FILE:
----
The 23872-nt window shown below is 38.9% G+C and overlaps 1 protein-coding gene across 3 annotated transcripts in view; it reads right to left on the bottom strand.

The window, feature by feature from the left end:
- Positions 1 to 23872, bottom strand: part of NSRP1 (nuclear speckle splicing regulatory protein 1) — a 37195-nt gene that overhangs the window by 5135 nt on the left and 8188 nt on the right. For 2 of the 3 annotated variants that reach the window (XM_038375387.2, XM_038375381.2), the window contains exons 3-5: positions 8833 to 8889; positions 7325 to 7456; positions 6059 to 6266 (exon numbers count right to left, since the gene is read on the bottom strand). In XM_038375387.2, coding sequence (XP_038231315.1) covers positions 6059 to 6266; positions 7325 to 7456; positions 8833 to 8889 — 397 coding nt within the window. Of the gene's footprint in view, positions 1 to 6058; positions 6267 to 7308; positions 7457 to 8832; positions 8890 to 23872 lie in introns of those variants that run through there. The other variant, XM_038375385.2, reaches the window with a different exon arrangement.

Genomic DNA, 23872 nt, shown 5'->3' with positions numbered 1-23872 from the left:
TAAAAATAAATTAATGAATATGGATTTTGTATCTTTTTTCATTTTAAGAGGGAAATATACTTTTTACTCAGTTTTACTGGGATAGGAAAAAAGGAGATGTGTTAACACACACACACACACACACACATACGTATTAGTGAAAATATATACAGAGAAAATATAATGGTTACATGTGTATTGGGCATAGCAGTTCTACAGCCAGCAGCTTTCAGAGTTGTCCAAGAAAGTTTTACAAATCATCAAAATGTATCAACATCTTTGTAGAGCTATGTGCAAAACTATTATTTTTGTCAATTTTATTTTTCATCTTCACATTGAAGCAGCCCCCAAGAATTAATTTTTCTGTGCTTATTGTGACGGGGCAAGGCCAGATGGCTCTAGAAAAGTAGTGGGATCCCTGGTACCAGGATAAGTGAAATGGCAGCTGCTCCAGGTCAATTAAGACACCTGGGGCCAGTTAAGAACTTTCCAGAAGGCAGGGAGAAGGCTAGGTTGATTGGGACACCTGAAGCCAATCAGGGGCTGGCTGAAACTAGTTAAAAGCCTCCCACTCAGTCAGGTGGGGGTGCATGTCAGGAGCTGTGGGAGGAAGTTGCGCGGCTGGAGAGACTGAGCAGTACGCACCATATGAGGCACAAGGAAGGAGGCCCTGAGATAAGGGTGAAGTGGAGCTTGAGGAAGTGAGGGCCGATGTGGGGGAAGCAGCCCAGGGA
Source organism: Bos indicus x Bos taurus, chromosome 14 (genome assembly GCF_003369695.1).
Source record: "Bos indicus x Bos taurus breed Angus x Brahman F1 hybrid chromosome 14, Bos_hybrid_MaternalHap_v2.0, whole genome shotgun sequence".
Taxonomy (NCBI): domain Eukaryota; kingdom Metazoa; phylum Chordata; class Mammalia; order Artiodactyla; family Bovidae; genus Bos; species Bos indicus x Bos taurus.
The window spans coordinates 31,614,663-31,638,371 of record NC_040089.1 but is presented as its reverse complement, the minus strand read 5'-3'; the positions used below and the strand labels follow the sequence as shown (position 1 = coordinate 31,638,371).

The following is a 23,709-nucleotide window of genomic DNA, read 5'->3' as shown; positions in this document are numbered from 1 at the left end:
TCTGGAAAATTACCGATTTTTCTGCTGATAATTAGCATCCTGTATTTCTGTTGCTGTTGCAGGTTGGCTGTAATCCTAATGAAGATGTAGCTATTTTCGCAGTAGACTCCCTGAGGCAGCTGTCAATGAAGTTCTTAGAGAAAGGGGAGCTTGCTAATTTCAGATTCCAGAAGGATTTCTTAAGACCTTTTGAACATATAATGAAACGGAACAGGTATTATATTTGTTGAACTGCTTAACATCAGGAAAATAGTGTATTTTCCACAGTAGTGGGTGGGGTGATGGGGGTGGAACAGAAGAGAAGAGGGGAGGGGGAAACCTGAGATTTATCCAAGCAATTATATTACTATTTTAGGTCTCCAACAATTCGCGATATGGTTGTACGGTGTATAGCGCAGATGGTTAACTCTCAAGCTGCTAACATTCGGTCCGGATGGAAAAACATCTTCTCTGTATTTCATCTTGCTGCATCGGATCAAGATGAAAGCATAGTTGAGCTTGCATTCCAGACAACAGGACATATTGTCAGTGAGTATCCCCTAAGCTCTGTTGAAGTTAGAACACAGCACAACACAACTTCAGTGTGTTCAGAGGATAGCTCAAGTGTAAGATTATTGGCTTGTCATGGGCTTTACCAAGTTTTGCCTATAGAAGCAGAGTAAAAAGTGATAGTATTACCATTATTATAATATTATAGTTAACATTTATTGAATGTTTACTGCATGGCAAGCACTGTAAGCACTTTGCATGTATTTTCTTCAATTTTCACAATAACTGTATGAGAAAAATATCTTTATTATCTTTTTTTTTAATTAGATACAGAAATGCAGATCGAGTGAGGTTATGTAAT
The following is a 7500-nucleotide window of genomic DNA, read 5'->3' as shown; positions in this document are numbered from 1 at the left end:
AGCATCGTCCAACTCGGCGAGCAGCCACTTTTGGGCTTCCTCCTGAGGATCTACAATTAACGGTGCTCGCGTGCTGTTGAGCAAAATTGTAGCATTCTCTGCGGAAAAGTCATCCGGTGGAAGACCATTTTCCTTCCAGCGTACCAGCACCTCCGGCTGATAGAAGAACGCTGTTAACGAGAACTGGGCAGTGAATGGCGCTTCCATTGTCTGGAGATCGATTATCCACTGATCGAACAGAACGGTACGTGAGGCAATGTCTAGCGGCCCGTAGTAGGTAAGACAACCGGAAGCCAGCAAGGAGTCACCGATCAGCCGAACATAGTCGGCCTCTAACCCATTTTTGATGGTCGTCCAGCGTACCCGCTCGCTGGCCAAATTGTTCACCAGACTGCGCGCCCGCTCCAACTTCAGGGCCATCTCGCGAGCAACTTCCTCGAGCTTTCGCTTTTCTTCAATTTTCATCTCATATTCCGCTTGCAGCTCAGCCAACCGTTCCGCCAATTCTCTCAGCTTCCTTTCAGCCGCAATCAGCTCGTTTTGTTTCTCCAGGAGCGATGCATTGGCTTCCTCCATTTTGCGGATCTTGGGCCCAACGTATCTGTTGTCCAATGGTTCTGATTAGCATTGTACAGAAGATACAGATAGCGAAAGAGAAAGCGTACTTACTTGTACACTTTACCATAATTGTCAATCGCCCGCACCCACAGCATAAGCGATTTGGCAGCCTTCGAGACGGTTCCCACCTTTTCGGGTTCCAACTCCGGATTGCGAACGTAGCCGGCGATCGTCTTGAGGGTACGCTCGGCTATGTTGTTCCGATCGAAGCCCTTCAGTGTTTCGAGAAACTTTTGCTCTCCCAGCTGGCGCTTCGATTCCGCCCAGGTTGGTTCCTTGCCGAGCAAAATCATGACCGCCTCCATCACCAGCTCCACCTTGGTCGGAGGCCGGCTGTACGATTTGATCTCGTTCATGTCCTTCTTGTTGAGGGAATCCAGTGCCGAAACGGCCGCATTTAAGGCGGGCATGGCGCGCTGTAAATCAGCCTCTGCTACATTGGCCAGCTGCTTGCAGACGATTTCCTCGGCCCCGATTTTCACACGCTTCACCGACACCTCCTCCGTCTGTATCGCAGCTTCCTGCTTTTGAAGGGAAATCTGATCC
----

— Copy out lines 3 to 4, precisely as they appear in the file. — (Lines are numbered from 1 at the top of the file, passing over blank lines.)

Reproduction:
- Positions 1 to 23872, bottom strand: part of NSRP1 (nuclear speckle splicing regulatory protein 1) — a 37195-nt gene that overhangs the window by 5135 nt on the left and 8188 nt on the right. For 2 of the 3 annotated variants that reach the window (XM_038375387.2, XM_038375381.2), the window contains exons 3-5: positions 8833 to 8889; positions 7325 to 7456; positions 6059 to 6266 (exon numbers count right to left, since the gene is read on the bottom strand). In XM_038375387.2, coding sequence (XP_038231315.1) covers positions 6059 to 6266; positions 7325 to 7456; positions 8833 to 8889 — 397 coding nt within the window. Of the gene's footprint in view, positions 1 to 6058; positions 6267 to 7308; positions 7457 to 8832; positions 8890 to 23872 lie in introns of those variants that run through there. The other variant, XM_038375385.2, reaches the window with a different exon arrangement.

Genomic DNA, 23872 nt, shown 5'->3' with positions numbered 1-23872 from the left: